And for this round, the Asians are climbing on board. Honda introduces the S2000 this fall, Toyota the MR2 Spyder in spring and the Nissan Z comes later. 'The Asians are continuing to broaden their upscale product lines, like roadsters, following their successes in other niche markets, including the premium sport-utility segment,' Schnorbus said.
Indeed, mid-life baby boomers are the target audience for the Honda S2000. The buyers are expected to be mainly men in their mid-40s to early 50s, married, with household incomes upward of $100,000.
'The No. 1 reason these buyers cite for their purchase decision of roadsters is that they want a vehicle that's fun to drive,' said Dan Bonawitz, vice president of American Honda Motor Co.
Honda's research leading up to the launch of the S2000 further suggests there's more room in the marketplace for two-passenger roadsters because buyers tend to be brand-loyal.
'The majority of roadster buyers are not cross-shopping other vehicles at all, even within this category,' Bonawitz said. For example, he noted a quarter of Mercedes-Benz SLK buyers come out of other Mercedes vehicles, the C class, E class or SL. Meantime, Honda expects S2000 buyers to be drawn to the roadster by Honda's racing heritage and its history of technological innovation.
Hefty profits being generated by the economic expansion are allowing automakers to finance more risky, low-volume experiments such as roadsters.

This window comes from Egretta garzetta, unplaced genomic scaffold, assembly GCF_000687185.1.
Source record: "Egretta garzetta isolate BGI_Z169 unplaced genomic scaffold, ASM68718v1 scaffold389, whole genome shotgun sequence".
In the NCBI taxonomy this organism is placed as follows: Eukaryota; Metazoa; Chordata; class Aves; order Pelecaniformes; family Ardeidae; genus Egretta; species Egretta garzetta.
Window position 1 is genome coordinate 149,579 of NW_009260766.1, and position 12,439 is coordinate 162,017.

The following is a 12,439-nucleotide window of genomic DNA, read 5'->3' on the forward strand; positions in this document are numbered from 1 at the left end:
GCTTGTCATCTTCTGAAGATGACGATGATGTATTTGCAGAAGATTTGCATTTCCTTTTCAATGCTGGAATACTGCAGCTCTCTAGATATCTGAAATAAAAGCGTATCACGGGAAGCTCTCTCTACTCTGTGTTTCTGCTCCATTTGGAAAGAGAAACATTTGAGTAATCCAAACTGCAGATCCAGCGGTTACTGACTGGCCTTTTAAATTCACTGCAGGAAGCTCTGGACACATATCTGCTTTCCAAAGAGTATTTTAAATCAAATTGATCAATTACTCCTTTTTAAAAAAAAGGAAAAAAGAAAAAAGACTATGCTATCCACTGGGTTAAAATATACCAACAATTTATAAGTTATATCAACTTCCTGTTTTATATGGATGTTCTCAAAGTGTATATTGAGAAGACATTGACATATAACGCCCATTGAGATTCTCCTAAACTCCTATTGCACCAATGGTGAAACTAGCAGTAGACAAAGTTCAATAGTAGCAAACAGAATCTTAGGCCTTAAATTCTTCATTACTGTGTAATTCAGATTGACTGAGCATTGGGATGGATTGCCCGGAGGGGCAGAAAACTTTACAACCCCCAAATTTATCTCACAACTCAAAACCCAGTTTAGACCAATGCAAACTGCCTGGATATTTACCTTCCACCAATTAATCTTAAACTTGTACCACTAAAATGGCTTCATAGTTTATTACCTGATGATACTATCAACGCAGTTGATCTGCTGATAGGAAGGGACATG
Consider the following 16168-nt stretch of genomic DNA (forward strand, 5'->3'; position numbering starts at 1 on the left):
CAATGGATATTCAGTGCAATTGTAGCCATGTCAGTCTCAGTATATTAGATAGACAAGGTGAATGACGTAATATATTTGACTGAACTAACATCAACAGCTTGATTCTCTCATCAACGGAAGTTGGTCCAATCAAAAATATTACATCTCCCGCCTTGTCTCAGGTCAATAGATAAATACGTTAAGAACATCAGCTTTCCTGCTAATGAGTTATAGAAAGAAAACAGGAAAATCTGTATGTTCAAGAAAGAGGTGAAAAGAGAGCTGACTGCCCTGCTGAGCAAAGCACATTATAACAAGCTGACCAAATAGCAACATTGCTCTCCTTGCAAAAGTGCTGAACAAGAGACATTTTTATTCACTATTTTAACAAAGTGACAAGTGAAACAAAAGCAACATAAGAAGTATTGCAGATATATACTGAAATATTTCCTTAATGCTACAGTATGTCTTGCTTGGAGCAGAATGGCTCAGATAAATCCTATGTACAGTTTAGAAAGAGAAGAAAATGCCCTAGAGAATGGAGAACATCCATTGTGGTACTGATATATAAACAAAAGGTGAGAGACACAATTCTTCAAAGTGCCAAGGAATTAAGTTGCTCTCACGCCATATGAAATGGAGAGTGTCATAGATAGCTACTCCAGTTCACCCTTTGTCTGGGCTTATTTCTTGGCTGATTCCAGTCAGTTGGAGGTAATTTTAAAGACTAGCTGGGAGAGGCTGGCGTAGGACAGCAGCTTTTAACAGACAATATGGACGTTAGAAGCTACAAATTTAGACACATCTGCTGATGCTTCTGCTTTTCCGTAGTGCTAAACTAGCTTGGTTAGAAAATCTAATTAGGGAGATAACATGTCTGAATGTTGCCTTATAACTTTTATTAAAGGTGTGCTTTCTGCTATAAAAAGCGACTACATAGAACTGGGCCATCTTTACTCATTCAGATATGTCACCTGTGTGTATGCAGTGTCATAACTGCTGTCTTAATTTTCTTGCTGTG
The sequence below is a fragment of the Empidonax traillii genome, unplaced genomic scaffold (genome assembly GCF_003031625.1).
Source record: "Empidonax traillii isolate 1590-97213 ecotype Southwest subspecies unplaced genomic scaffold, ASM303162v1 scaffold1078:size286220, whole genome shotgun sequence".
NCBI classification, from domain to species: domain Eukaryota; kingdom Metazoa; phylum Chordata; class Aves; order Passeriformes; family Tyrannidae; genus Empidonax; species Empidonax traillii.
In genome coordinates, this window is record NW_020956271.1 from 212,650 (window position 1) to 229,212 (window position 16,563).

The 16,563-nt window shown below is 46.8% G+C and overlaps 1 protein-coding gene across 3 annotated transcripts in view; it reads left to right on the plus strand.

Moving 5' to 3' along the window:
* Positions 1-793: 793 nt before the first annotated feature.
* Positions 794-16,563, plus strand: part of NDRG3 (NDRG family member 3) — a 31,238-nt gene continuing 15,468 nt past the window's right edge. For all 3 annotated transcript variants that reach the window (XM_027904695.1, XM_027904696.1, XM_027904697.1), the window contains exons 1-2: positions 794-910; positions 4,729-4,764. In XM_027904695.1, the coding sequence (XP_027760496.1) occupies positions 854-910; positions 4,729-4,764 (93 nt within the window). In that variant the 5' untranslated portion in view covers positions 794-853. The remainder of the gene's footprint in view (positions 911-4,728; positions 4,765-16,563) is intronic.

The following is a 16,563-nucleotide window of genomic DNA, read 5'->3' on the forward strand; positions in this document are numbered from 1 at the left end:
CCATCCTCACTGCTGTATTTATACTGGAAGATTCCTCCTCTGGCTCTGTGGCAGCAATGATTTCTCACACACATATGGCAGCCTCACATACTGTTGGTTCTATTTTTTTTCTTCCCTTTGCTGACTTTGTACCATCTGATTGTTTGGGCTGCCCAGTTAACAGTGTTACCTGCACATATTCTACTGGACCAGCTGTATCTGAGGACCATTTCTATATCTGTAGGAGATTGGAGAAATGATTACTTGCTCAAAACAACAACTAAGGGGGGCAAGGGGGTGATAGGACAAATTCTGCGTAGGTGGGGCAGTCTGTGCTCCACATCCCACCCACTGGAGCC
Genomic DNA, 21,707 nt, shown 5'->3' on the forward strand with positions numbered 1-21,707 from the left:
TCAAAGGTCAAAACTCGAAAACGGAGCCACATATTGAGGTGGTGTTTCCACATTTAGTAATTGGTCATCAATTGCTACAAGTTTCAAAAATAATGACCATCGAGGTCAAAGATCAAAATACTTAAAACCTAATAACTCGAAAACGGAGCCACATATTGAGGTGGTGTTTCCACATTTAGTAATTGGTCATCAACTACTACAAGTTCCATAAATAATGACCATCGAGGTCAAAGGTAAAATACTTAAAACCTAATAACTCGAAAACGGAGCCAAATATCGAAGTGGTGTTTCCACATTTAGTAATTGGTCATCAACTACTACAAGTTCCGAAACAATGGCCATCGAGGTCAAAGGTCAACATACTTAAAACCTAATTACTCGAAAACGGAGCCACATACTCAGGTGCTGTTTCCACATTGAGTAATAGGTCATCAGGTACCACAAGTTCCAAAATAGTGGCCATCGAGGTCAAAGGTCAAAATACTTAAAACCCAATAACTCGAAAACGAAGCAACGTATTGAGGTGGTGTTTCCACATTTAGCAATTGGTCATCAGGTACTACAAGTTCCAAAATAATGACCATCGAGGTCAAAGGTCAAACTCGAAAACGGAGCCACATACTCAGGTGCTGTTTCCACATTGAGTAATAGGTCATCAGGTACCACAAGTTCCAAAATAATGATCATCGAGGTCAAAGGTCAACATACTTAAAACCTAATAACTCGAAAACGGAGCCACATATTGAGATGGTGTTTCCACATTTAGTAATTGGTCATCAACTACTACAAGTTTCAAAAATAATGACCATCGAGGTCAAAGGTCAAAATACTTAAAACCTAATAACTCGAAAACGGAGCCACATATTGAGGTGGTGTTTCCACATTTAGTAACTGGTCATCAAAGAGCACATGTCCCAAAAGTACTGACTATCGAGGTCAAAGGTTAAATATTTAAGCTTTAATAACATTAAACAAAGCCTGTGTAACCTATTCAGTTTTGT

'We've never had market running at 15 million plus for so long,' Schnorbus said. 'It has provided a stability in the market and a level of profits that allows automakers to experiment a bit.'
In addition, automakers are learning how to leverage their platform strategies better so they can produce a two-passenger roadster from existing architecture at a lower cost. The Audi TT, for instance, could be developed economically because it shares its platform with a number of other models, including the Volkswagen New Beetle and Golf, as well as other Audi and Skoda models.
'With the exception of the upcoming Ford Thunderbird, roadsters are sold in relatively low volumes, so there are penalties. Automakers spend more money for the piece cost of each car than on high-volume models,' Peterson said. 'That may prevent some automakers from moving into the segment.'
Still, he argued, an automaker can enjoy some seemingly intangible returns, including the halo effect a high-profile roadster has on other models in a vehicle line.
'The Dodge Viper cost Chrysler $100 million to develop, but it has paid for itself in spades with the glowing press and advertising it has received. Chrysler has gotten tremendous mileage from the Viper.'
Michelle Krebs is a free-lance writer in West Bloomfield, Mich.